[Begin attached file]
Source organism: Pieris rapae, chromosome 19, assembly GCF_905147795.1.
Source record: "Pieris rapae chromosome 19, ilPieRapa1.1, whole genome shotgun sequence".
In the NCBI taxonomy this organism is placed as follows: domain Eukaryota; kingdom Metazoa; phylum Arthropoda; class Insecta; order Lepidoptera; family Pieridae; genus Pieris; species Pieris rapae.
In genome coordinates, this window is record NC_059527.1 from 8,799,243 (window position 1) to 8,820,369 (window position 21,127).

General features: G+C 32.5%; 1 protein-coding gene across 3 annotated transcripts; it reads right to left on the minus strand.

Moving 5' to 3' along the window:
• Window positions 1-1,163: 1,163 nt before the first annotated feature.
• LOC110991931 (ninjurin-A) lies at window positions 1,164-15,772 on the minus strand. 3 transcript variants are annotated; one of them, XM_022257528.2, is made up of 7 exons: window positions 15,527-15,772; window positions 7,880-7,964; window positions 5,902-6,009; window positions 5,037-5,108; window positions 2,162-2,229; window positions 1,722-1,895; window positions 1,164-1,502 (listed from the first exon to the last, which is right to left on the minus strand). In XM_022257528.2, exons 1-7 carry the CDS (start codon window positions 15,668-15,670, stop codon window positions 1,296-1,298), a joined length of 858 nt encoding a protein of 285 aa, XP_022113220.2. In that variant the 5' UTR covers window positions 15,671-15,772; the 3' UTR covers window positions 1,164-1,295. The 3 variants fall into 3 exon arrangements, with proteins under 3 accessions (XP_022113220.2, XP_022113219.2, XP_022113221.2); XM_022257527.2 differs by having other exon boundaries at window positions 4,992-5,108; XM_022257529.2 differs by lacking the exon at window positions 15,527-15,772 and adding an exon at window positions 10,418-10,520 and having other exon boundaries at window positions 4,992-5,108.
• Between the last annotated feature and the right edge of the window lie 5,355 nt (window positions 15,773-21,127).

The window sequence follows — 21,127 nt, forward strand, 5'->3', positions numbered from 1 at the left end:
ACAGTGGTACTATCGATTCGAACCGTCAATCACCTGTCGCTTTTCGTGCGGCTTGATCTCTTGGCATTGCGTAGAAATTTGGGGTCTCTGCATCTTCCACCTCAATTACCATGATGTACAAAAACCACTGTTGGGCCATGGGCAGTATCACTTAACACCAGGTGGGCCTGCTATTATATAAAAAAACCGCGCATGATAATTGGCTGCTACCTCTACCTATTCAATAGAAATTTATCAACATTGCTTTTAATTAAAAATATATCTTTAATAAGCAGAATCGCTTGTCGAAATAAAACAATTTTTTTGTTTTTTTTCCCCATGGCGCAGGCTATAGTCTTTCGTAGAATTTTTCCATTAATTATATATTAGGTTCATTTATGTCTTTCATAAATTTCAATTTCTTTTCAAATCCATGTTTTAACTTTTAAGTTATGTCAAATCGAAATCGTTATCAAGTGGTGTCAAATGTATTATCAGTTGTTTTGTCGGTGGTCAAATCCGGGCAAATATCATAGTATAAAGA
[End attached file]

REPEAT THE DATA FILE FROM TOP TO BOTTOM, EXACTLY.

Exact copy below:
Source organism: Pieris rapae, chromosome 19, assembly GCF_905147795.1.
Source record: "Pieris rapae chromosome 19, ilPieRapa1.1, whole genome shotgun sequence".
In the NCBI taxonomy this organism is placed as follows: domain Eukaryota; kingdom Metazoa; phylum Arthropoda; class Insecta; order Lepidoptera; family Pieridae; genus Pieris; species Pieris rapae.
In genome coordinates, this window is record NC_059527.1 from 8,799,243 (window position 1) to 8,820,369 (window position 21,127).

General features: G+C 32.5%; 1 protein-coding gene across 3 annotated transcripts; it reads right to left on the minus strand.

Moving 5' to 3' along the window:
• Window positions 1-1,163: 1,163 nt before the first annotated feature.
• LOC110991931 (ninjurin-A) lies at window positions 1,164-15,772 on the minus strand. 3 transcript variants are annotated; one of them, XM_022257528.2, is made up of 7 exons: window positions 15,527-15,772; window positions 7,880-7,964; window positions 5,902-6,009; window positions 5,037-5,108; window positions 2,162-2,229; window positions 1,722-1,895; window positions 1,164-1,502 (listed from the first exon to the last, which is right to left on the minus strand). In XM_022257528.2, exons 1-7 carry the CDS (start codon window positions 15,668-15,670, stop codon window positions 1,296-1,298), a joined length of 858 nt encoding a protein of 285 aa, XP_022113220.2. In that variant the 5' UTR covers window positions 15,671-15,772; the 3' UTR covers window positions 1,164-1,295. The 3 variants fall into 3 exon arrangements, with proteins under 3 accessions (XP_022113220.2, XP_022113219.2, XP_022113221.2); XM_022257527.2 differs by having other exon boundaries at window positions 4,992-5,108; XM_022257529.2 differs by lacking the exon at window positions 15,527-15,772 and adding an exon at window positions 10,418-10,520 and having other exon boundaries at window positions 4,992-5,108.
• Between the last annotated feature and the right edge of the window lie 5,355 nt (window positions 15,773-21,127).

The window sequence follows — 21,127 nt, forward strand, 5'->3', positions numbered from 1 at the left end:
ACAGTGGTACTATCGATTCGAACCGTCAATCACCTGTCGCTTTTCGTGCGGCTTGATCTCTTGGCATTGCGTAGAAATTTGGGGTCTCTGCATCTTCCACCTCAATTACCATGATGTACAAAAACCACTGTTGGGCCATGGGCAGTATCACTTAACACCAGGTGGGCCTGCTATTATATAAAAAAACCGCGCATGATAATTGGCTGCTACCTCTACCTATTCAATAGAAATTTATCAACATTGCTTTTAATTAAAAATATATCTTTAATAAGCAGAATCGCTTGTCGAAATAAAACAATTTTTTTGTTTTTTTTCCCCATGGCGCAGGCTATAGTCTTTCGTAGAATTTTTCCATTAATTATATATTAGGTTCATTTATGTCTTTCATAAATTTCAATTTCTTTTCAAATCCATGTTTTAACTTTTAAGTTATGTCAAATCGAAATCGTTATCAAGTGGTGTCAAATGTATTATCAGTTGTTTTGTCGGTGGTCAAATCCGGGCAAATATCATAGTATAAAGA